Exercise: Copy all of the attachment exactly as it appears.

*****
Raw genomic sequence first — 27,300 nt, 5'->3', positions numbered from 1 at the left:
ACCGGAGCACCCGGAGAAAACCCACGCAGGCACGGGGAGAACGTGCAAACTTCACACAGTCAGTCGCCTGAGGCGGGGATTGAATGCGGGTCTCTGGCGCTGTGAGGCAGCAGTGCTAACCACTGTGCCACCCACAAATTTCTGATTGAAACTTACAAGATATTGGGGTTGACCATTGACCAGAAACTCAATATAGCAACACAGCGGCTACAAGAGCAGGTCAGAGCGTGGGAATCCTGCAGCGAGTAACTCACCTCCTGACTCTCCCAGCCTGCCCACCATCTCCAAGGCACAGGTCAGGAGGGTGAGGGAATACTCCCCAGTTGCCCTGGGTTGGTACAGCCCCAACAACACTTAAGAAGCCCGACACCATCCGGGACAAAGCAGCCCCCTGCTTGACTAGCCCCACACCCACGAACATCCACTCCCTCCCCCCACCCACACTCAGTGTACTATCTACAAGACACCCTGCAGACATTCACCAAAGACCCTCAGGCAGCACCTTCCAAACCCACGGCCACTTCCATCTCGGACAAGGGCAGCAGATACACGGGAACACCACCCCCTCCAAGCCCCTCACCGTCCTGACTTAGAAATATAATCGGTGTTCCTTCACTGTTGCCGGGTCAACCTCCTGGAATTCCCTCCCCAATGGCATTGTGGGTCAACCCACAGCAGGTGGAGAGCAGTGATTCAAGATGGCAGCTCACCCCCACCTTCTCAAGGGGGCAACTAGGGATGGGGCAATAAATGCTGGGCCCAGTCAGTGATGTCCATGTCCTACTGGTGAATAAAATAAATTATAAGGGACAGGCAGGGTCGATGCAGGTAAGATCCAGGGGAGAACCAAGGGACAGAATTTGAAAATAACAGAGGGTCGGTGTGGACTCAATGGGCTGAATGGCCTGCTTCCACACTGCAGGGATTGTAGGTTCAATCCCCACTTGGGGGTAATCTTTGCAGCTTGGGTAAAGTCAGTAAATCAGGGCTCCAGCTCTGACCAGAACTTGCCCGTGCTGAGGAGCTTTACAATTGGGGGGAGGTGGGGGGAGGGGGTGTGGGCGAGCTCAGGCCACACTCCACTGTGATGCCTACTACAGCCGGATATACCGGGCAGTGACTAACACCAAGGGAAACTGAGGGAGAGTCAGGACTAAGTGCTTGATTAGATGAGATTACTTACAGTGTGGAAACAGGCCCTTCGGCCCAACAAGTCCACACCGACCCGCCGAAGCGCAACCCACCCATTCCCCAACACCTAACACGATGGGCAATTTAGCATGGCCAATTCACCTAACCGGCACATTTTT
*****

Raw genomic sequence first — 27,300 nt, 5'->3', positions numbered from 1 at the left:
ACCGGAGCACCCGGAGAAAACCCACGCAGGCACGGGGAGAACGTGCAAACTTCACACAGTCAGTCGCCTGAGGCGGGGATTGAATGCGGGTCTCTGGCGCTGTGAGGCAGCAGTGCTAACCACTGTGCCACCCACAAATTTCTGATTGAAACTTACAAGATATTGGGGTTGACCATTGACCAGAAACTCAATATAGCAACACAGCGGCTACAAGAGCAGGTCAGAGCGTGGGAATCCTGCAGCGAGTAACTCACCTCCTGACTCTCCCAGCCTGCCCACCATCTCCAAGGCACAGGTCAGGAGGGTGAGGGAATACTCCCCAGTTGCCCTGGGTTGGTACAGCCCCAACAACACTTAAGAAGCCCGACACCATCCGGGACAAAGCAGCCCCCTGCTTGACTAGCCCCACACCCACGAACATCCACTCCCTCCCCCCACCCACACTCAGTGTACTATCTACAAGACACCCTGCAGACATTCACCAAAGACCCTCAGGCAGCACCTTCCAAACCCACGGCCACTTCCATCTCGGACAAGGGCAGCAGATACACGGGAACACCACCCCCTCCAAGCCCCTCACCGTCCTGACTTAGAAATATAATCGGTGTTCCTTCACTGTTGCCGGGTCAACCTCCTGGAATTCCCTCCCCAATGGCATTGTGGGTCAACCCACAGCAGGTGGAGAGCAGTGATTCAAGATGGCAGCTCACCCCCACCTTCTCAAGGGGGCAACTAGGGATGGGGCAATAAATGCTGGGCCCAGTCAGTGATGTCCATGTCCTACTGGTGAATAAAATAAATTATAAGGGACAGGCAGGGTCGATGCAGGTAAGATCCAGGGGAGAACCAAGGGACAGAATTTGAAAATAACAGAGGGTCGGTGTGGACTCAATGGGCTGAATGGCCTGCTTCCACACTGCAGGGATTGTAGGTTCAATCCCCACTTGGGGGTAATCTTTGCAGCTTGGGTAAAGTCAGTAAATCAGGGCTCCAGCTCTGACCAGAACTTGCCCGTGCTGAGGAGCTTTACAATTGGGGGGAGGTGGGGGGAGGGGGTGTGGGCGAGCTCAGGCCACACTCCACTGTGATGCCTACTACAGCCGGATATACCGGGCAGTGACTAACACCAAGGGAAACTGAGGGAGAGTCAGGACTAAGTGCTTGATTAGATGAGATTACTTACAGTGTGGAAACAGGCCCTTCGGCCCAACAAGTCCACACCGACCCGCCGAAGCGCAACCCACCCATTCCCCAACACCTAACACGATGGGCAATTTAGCATGGCCAATTCACCTAACCGGCACATTTTT